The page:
The Centre for Retirement Research (CRR) at Boston College calculates that states’ pensions are 27% underfunded. That is a shortfall of $1 trillion. And each year, the states only contribute 80% of the calculated amount needed to pay retiree benefits. When one uses a reasonable 5% discount rate for these future obligations, the cash shortfall may be $2.7 trillion. Everyone knows that the emperor wears no clothes yet no one does anything about it. Why?
These plans are all about politics. No politician wants to speak the bad news. The bad news is that the retirees will get less than promised or the state’s taxpayers will be assessed a tax to make the promised payments. And politics created this mess. When a politician wants votes, he gets cozy with the state unions and makes promises that can never be kept, in exchange for votes.
Additionally, retirement pension plans have the same problems which burden Social Security. Primarily, the problem that people are living far longer than originally anticipated. Rather than planning for this as it occurred, those responsible ignored the issue. Years ago, actuarial services may have assumed people would retire at age 65 and live another 15 years. Current life expectancy at age 65 is closer to another 20 years, and the pension plan sponsors (i.e. the employers or trustees) have not made these additional required payments.
Another inescapable issue is underperformance of investments. If the trustees of the plan assume the investments in the retirement pension will earn 8% over the next decade, yet the investments earn only 6%, the plan becomes underfunded. The employer is then supposed to increase their contributions to the plan, but this rarely occurs.
Consider that New York State & Local Retirement System (NYSLR) now has more retired policemen than working ones, and contributes more to the police pension than it pays out in police wages. You quickly see the problem that retirement pension sponsors have an obligation they cannot meet to those already retired, to say nothing of the underfunded obligation to current workers.
How can these plans be underfunded? Because there is no official funding requirement or regulatory authority that monitors funding. If you look at the NYSLR website, there is not an inkling of any problem. It’s a nicely designed site with all good news and a patina of solidity with plan explanations and calculator for members to estimate benefits.
Organization executives’, politicians’ and union leaders’ incompetence created this huge liability to those already retired. Additionally, these plans have no way to meet that same obligation current workers, i.e., tomorrow’s retirees. The folks we can credit for the problem will be long gone or dead by the day of reckoning.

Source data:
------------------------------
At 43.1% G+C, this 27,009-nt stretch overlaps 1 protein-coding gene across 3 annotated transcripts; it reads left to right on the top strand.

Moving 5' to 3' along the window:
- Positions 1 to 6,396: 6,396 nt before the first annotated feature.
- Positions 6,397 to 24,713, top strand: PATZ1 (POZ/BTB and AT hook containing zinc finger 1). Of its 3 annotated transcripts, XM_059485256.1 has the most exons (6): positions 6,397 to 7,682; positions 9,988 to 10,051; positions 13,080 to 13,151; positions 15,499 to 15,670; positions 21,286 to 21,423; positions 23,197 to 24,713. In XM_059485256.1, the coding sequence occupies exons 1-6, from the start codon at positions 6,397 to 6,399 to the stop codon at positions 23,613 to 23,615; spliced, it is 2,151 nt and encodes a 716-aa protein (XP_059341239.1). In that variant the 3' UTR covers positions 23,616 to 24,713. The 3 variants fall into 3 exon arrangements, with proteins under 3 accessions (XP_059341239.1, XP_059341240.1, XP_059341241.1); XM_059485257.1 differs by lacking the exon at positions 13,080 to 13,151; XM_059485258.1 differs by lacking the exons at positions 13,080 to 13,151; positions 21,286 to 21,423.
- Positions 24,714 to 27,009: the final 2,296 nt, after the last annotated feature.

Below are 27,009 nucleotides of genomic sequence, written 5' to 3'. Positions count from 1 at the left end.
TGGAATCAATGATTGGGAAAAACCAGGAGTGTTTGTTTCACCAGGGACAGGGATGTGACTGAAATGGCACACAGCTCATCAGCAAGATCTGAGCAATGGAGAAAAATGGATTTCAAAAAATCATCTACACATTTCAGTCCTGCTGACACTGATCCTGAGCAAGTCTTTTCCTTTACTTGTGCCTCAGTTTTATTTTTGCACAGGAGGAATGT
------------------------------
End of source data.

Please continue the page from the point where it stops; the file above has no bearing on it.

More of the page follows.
What Happens When a Public Sector Retirement pension Becomes Insolvent
The City of Detroit declared bankruptcy, largely because it could not adequately fund its pension plans. What steps have been taken and who paid?
- The city’s two pension systems — one that covers the service of general workers and another for police and fire workers — stopped accepting new employees into pension plans that existed before the bankruptcy.
- The city moved newer workers into a so-called hybrid plan with features similar to a 401(k).
- General pensioners accepted 4.5% cuts and other reductions and police and fire pensioners accepted decreased cost-of-living increases.
Unbelievably, because of politics, the failure of the city, the inability to sustain its pension has not been resolved. The mayor says, “the city’s bankruptcy plan in 2014 underestimated how much the city will owe when it resumes making payments to its two pension systems in 2024.” In other words, those responsible have kicked the can down the road, just like most difficult financial issues to be solved by politicians. It is clear to this author and anyone who can do basic math that the insolvency of the pans will again recur.
Pension payments could start at $167 million in 2024 and increase by 2% each year for the next 20 years, according to data available in December. The city’s bankruptcy exit plan estimated the 2024 payment to be $114 million. Duggan said the city manager made this insufficient estimate.
We see that the politicized climate which dictates management of these underfunded public-sector pensions ends in long-term insolvency. The remedies are:
- Existing retirees giving up some of their benefits through reduced monthly payments
- Existing workers haveing the defined benefit plan canceled and converted into a defined contribution plan (e.g. 401k)